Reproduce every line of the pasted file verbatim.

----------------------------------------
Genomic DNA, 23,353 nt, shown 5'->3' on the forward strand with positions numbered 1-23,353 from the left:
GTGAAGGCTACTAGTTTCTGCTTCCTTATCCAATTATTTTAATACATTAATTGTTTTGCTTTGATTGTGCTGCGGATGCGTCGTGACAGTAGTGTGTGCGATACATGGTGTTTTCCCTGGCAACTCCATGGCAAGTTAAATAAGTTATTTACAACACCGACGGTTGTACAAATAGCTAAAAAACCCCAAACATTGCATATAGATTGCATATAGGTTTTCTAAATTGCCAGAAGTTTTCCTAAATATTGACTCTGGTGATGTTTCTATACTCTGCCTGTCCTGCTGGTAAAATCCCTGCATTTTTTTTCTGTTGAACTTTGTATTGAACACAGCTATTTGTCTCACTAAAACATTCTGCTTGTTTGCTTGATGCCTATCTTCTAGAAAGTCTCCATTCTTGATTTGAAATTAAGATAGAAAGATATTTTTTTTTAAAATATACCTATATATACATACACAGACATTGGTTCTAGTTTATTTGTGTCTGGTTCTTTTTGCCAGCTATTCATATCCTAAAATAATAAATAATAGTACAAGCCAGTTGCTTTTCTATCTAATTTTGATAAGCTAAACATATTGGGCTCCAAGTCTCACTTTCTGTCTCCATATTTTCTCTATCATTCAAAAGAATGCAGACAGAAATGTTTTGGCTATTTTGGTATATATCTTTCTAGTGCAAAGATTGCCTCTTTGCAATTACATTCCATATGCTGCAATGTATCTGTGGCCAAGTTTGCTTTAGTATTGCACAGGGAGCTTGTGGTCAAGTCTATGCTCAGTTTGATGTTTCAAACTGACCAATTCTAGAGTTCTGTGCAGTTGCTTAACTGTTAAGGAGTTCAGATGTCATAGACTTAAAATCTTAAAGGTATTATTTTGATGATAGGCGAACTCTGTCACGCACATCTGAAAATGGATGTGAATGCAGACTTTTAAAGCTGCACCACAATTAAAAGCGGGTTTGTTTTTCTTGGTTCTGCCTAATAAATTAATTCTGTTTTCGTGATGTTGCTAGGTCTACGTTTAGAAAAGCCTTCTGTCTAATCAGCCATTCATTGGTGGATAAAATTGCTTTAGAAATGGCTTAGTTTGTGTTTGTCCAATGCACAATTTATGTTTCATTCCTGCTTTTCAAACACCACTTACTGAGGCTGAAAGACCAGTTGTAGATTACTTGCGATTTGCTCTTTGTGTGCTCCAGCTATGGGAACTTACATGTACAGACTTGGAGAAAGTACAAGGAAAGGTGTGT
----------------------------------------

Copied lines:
Genomic DNA, 23,353 nt, shown 5'->3' on the forward strand with positions numbered 1-23,353 from the left:
GTGAAGGCTACTAGTTTCTGCTTCCTTATCCAATTATTTTAATACATTAATTGTTTTGCTTTGATTGTGCTGCGGATGCGTCGTGACAGTAGTGTGTGCGATACATGGTGTTTTCCCTGGCAACTCCATGGCAAGTTAAATAAGTTATTTACAACACCGACGGTTGTACAAATAGCTAAAAAACCCCAAACATTGCATATAGATTGCATATAGGTTTTCTAAATTGCCAGAAGTTTTCCTAAATATTGACTCTGGTGATGTTTCTATACTCTGCCTGTCCTGCTGGTAAAATCCCTGCATTTTTTTTCTGTTGAACTTTGTATTGAACACAGCTATTTGTCTCACTAAAACATTCTGCTTGTTTGCTTGATGCCTATCTTCTAGAAAGTCTCCATTCTTGATTTGAAATTAAGATAGAAAGATATTTTTTTTTAAAATATACCTATATATACATACACAGACATTGGTTCTAGTTTATTTGTGTCTGGTTCTTTTTGCCAGCTATTCATATCCTAAAATAATAAATAATAGTACAAGCCAGTTGCTTTTCTATCTAATTTTGATAAGCTAAACATATTGGGCTCCAAGTCTCACTTTCTGTCTCCATATTTTCTCTATCATTCAAAAGAATGCAGACAGAAATGTTTTGGCTATTTTGGTATATATCTTTCTAGTGCAAAGATTGCCTCTTTGCAATTACATTCCATATGCTGCAATGTATCTGTGGCCAAGTTTGCTTTAGTATTGCACAGGGAGCTTGTGGTCAAGTCTATGCTCAGTTTGATGTTTCAAACTGACCAATTCTAGAGTTCTGTGCAGTTGCTTAACTGTTAAGGAGTTCAGATGTCATAGACTTAAAATCTTAAAGGTATTATTTTGATGATAGGCGAACTCTGTCACGCACATCTGAAAATGGATGTGAATGCAGACTTTTAAAGCTGCACCACAATTAAAAGCGGGTTTGTTTTTCTTGGTTCTGCCTAATAAATTAATTCTGTTTTCGTGATGTTGCTAGGTCTACGTTTAGAAAAGCCTTCTGTCTAATCAGCCATTCATTGGTGGATAAAATTGCTTTAGAAATGGCTTAGTTTGTGTTTGTCCAATGCACAATTTATGTTTCATTCCTGCTTTTCAAACACCACTTACTGAGGCTGAAAGACCAGTTGTAGATTACTTGCGATTTGCTCTTTGTGTGCTCCAGCTATGGGAACTTACATGTACAGACTTGGAGAAAGTACAAGGAAAGGTGTGT